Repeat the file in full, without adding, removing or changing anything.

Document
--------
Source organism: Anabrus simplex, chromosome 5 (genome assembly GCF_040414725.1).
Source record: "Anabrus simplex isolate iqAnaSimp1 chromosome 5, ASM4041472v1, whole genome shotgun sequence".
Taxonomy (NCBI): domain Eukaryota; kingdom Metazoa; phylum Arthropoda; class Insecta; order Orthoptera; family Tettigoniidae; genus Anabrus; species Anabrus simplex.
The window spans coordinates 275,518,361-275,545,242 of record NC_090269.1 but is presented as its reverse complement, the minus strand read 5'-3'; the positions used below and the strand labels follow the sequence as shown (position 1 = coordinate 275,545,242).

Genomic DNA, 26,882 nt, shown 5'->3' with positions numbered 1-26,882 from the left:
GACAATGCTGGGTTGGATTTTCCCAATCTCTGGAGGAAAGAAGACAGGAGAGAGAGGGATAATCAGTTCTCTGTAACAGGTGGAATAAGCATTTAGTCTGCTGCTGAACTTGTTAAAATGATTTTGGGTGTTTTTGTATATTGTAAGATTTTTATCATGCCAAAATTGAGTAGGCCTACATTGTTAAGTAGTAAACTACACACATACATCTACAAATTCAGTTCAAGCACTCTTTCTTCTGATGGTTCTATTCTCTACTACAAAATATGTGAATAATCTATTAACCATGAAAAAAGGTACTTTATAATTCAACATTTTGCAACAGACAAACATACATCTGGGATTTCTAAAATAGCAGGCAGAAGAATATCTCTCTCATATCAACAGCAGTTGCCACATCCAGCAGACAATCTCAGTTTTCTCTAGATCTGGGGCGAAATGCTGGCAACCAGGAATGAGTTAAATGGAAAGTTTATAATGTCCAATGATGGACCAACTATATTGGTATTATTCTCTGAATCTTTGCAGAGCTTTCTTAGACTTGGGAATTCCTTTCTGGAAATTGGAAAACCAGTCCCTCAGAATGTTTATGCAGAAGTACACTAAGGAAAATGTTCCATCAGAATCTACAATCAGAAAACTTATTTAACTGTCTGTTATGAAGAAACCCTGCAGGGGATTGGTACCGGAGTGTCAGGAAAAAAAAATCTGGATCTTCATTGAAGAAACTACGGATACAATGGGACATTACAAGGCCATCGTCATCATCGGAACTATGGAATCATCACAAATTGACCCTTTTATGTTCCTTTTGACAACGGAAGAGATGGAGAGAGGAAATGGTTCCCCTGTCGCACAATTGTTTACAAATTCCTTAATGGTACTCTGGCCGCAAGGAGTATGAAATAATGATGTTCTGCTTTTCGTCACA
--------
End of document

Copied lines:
Source organism: Anabrus simplex, chromosome 5 (genome assembly GCF_040414725.1).
Source record: "Anabrus simplex isolate iqAnaSimp1 chromosome 5, ASM4041472v1, whole genome shotgun sequence".
Taxonomy (NCBI): domain Eukaryota; kingdom Metazoa; phylum Arthropoda; class Insecta; order Orthoptera; family Tettigoniidae; genus Anabrus; species Anabrus simplex.
The window spans coordinates 275,518,361-275,545,242 of record NC_090269.1 but is presented as its reverse complement, the minus strand read 5'-3'; the positions used below and the strand labels follow the sequence as shown (position 1 = coordinate 275,545,242).

Genomic DNA, 26,882 nt, shown 5'->3' with positions numbered 1-26,882 from the left:
GACAATGCTGGGTTGGATTTTCCCAATCTCTGGAGGAAAGAAGACAGGAGAGAGAGGGATAATCAGTTCTCTGTAACAGGTGGAATAAGCATTTAGTCTGCTGCTGAACTTGTTAAAATGATTTTGGGTGTTTTTGTATATTGTAAGATTTTTATCATGCCAAAATTGAGTAGGCCTACATTGTTAAGTAGTAAACTACACACATACATCTACAAATTCAGTTCAAGCACTCTTTCTTCTGATGGTTCTATTCTCTACTACAAAATATGTGAATAATCTATTAACCATGAAAAAAGGTACTTTATAATTCAACATTTTGCAACAGACAAACATACATCTGGGATTTCTAAAATAGCAGGCAGAAGAATATCTCTCTCATATCAACAGCAGTTGCCACATCCAGCAGACAATCTCAGTTTTCTCTAGATCTGGGGCGAAATGCTGGCAACCAGGAATGAGTTAAATGGAAAGTTTATAATGTCCAATGATGGACCAACTATATTGGTATTATTCTCTGAATCTTTGCAGAGCTTTCTTAGACTTGGGAATTCCTTTCTGGAAATTGGAAAACCAGTCCCTCAGAATGTTTATGCAGAAGTACACTAAGGAAAATGTTCCATCAGAATCTACAATCAGAAAACTTATTTAACTGTCTGTTATGAAGAAACCCTGCAGGGGATTGGTACCGGAGTGTCAGGAAAAAAAAATCTGGATCTTCATTGAAGAAACTACGGATACAATGGGACATTACAAGGCCATCGTCATCATCGGAACTATGGAATCATCACAAATTGACCCTTTTATGTTCCTTTTGACAACGGAAGAGATGGAGAGAGGAAATGGTTCCCCTGTCGCACAATTGTTTACAAATTCCTTAATGGTACTCTGGCCGCAAGGAGTATGAAATAATGATGTTCTGCTTTTCGTCACA